Hub City Animal Project has announced the reveal of a bronze statue of Chaser, the world’s smartest dog, on Morgan Square in downtown Spartanburg.
The reveal event for the public, permanent statue was held in early May. Chaser the Border Collie had the largest vocabulary of any nonhuman animal and is known as “the dog who knows 1,000 words.” She was also a Spartanburg native. Chaser passed away in 2019 at the age of 15.
In 2004, when Dr. John W. Pilley, Emeritus Professor of Psychology at Wofford College, got two-month-old Chaser as a gift from his wife Sally, he wanted to explore the boundaries of the canine mind and delve deeper into the communication between humans and man’s best friend. He set his eye on teaching Chaser human language and discovered that her capacity to learn was beyond his wildest dreams. She mastered the names of more than a thousand toys which would later be incorporated into sentences with multiple elements of grammar.
But at 80 years of age, John knew that if he had a shot at getting his findings published in a peer-reviewed journal, he would need help. So, he reached out to his long-time friend and esteemed colleague, Dr. Alliston K. Reid. As a Reeves Family Professor of Psychology at Wofford, Alliston had extensive experience in the world of scientific journalism and accepted this arduous challenge. He knew that Dr. Pilley’s data was so groundbreaking that they had to devise a rigorous method for testing Chaser that would hold up to powerful, stringent peer review. It would not be easy.
But they did it. In late December 2010, their work was published by the Elsevier journal Behavioural Processes, which went globally viral in over 72 languages – taking not only the canine cognition world by storm but ringing the bell loudly for dog owners all over the world with empirical, scientific evidence that dogs are not only as smart as we think, but capable of so much more. Since 2011 their story has been featured in hundreds of publications such as TIME, The Wall Street Journal, The New York Times, and Scientific American, and on television programs like 60 Minutes, Nova ScienceNOW, ABC World News, and The Today Show. Dr. Pilley also penned a New York Times best-selling book with writer Hilary Hinzmann called Chaser, Unlocking the Genius of the Dog Who Knows 1000 words. Dr. Pilley passed away in 2018.
Hub City Animal Project, a Spartanburg organization focused on reducing shelter intake, expanding spay/neuter programs, and educating children and families on proper animal care, with the blessing of the Pilley family, sought to bring a statue of Chaser to downtown Spartanburg. The statue will highlight the importance of learning through play and shed light on the serious problem of animal homelessness in Spartanburg County.
“In addition to honoring Chaser and Dr. Pilley, this statue is a visual reminder of Chaser’s love of play and how her unique source of learning has proved to be groundbreaking and inspiring – something we want to share with our community,” said Lora Hodge of Hub City Animal Project. “Through this statue, we hope to show how Dr. Pilley’s teaching method with Chaser can not only deepen our relationship with dogs but can also translate into human education.” Hodge thanked the Pilley family, statue donors, and Monty Mullen of The Balmer Foundation, an organization helping to underwrite the Chaser statue.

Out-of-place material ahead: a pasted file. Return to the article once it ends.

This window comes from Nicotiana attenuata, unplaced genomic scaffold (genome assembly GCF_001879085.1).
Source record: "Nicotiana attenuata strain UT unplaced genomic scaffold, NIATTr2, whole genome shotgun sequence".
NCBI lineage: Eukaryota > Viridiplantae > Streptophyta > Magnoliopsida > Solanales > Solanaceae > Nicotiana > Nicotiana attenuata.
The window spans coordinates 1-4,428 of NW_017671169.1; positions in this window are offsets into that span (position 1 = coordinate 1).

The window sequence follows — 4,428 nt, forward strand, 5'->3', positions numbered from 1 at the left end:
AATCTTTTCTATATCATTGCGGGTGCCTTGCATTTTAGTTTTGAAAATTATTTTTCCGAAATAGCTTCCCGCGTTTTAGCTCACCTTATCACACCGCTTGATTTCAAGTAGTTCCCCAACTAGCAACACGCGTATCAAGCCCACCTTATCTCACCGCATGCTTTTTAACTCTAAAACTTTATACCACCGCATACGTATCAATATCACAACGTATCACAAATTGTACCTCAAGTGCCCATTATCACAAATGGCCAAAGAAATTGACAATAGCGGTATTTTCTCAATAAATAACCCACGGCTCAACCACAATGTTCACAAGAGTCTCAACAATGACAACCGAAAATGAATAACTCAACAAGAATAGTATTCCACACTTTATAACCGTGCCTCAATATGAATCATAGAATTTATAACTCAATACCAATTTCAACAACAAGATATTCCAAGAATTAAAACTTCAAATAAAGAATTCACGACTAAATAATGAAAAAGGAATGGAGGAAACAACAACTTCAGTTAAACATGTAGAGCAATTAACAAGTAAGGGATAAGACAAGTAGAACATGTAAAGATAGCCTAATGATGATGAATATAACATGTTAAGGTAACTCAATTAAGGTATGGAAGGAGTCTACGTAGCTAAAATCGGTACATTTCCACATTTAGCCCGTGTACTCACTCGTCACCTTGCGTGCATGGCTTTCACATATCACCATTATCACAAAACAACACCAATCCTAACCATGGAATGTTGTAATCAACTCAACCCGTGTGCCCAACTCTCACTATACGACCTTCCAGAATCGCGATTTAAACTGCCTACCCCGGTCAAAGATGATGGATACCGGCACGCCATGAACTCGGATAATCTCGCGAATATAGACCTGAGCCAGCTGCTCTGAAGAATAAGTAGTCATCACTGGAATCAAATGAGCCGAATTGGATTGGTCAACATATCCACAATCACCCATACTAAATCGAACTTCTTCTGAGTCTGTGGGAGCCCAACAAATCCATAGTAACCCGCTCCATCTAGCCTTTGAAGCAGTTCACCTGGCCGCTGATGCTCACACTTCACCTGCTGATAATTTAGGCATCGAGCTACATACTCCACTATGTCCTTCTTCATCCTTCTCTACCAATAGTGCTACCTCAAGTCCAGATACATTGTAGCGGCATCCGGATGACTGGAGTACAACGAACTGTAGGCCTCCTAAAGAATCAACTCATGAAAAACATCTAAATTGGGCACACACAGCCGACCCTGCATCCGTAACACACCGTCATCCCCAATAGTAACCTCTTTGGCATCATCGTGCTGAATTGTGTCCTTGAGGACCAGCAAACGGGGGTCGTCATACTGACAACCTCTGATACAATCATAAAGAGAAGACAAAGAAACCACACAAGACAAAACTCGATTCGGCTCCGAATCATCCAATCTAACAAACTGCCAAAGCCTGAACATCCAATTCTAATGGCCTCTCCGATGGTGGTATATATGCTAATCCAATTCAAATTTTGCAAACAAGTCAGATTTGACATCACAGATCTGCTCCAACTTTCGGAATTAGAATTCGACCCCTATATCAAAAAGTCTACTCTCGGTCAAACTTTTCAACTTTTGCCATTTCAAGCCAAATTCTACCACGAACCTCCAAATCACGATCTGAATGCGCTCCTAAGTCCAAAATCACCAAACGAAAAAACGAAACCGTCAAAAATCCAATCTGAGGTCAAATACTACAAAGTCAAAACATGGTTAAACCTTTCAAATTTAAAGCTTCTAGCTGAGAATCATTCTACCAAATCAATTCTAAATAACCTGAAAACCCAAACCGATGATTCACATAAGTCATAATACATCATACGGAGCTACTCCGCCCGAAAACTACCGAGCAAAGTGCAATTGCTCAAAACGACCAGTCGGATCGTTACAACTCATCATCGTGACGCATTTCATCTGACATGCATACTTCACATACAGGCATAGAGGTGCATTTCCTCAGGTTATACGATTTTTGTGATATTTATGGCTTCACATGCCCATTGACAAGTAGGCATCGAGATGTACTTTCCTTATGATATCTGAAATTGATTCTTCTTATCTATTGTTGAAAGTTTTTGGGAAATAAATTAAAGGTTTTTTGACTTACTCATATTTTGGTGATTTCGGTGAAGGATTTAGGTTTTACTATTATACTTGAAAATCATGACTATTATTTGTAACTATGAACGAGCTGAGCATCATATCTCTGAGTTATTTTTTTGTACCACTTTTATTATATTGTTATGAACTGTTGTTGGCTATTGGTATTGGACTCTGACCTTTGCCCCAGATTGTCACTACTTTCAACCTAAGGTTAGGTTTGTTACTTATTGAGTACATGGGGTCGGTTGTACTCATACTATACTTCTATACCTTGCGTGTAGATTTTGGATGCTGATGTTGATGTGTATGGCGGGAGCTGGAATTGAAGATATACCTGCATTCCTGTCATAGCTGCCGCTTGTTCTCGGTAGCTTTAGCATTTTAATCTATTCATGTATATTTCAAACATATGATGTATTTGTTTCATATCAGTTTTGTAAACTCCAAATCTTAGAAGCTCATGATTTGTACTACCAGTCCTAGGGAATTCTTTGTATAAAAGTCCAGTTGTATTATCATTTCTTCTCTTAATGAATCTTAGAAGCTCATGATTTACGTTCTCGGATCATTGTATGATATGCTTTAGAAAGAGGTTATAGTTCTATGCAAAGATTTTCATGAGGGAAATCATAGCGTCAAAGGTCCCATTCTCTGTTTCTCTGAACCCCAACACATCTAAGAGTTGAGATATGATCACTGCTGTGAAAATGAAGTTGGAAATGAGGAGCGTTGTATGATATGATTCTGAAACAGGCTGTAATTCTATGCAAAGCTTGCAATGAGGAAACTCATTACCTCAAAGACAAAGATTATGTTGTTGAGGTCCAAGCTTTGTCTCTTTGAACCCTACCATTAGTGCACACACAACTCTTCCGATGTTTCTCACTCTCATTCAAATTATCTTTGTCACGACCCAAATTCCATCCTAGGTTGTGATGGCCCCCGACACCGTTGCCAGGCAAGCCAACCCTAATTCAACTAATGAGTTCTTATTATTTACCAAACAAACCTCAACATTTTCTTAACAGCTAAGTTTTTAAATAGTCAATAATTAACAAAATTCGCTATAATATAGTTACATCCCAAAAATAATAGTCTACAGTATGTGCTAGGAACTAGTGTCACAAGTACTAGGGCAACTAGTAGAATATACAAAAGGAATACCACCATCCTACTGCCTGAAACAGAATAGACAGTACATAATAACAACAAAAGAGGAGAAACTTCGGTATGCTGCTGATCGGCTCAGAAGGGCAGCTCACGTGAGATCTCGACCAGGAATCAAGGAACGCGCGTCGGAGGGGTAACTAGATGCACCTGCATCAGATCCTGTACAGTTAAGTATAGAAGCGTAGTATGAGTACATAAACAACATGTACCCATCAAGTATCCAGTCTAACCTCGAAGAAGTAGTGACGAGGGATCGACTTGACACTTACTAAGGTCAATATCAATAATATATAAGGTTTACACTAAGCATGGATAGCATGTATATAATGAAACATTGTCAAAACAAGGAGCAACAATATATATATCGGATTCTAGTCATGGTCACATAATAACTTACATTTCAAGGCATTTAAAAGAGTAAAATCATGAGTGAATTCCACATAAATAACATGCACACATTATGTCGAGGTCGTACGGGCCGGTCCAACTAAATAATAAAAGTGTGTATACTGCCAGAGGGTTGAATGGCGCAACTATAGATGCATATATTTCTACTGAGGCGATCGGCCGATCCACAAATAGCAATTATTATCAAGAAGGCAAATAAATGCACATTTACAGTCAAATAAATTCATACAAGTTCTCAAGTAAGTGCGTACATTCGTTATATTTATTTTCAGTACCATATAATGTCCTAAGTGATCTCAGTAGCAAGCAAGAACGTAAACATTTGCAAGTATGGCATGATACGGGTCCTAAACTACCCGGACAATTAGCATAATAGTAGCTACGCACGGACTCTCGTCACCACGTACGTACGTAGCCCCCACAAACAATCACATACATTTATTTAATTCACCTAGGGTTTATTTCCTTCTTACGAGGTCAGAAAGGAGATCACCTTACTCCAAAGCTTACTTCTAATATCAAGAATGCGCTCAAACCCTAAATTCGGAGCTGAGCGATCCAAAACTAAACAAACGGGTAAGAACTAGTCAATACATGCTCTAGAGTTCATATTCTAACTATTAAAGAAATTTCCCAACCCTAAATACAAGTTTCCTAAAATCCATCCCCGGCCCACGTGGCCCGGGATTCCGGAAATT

Dr. Pilley’s daughter, Deb Pilley Bianchi, said: “This statue and footprints are not just a memorial, they are a legacy. My dad worked with Chaser for the last 13 years of his life. He taught her the names of over one thousand objects, which were her toys, but also the names of people, places, nouns, verbs, and more. The beauty was in the simplicity and methodology my father used, which included play. We have our own definition of genius, and that is giving birth to one’s joy. This is how my dad lived his life and how he worked with Chaser. Dad’s greatest hope was that researchers would pick up where he left off, and that humans would have a greater understanding of dogs and the natural world. That dream is becoming a reality.” Pilley Bianchi encouraged attendees to “channel their inner dog” and emanate the canine qualities of love, kindness, forgiveness, devotion, and innate joy.
Pilley Bianchi also announced the launch of the Chaser Initiative, an organization dedicated to educating children K-12 about the power of play-based training, the importance of Dr. John W. Pilley and Chaser’s legacy, and how it applies to their own lives.
Dr. Alliston K. Reid, Professor of Psychology at Wofford, also spoke about the importance of his scientific work with Dr. Pilley and Chaser and how greatly both are missed.
William Gray with McMillan Pazdan Smith Architecture spoke on behalf of OneSpartanburg, Inc. “Thank you to the Hub City Animal Project, the Pilley family, and the Balmer Foundation for this incredible gift to Spartanburg,” Gray said. “We all know that we have a unique downtown, and this statue is another wonderful attribute. We encourage locals and visitors alike to come downtown, learn about Chaser, step in Dr. Pilley’s footprints, and enjoy Spartanburg.” Gray serves on the Executive Board at OneSpartanburg, Inc. and is the Vice Chair of the Downtown Development Partnership (an initiative of OneSpartanburg, Inc.).
Betsy Scott of Cloudland, Georgia, was commissioned to create the statue. Scott has earned recognition as one of America’s most respected wildlife sculptors and is the co-creator of the Wofford College Terrier, a 1,000-pound statue located at the entrance of the Campus Life Building.
Prepared by Hub City Animal Project.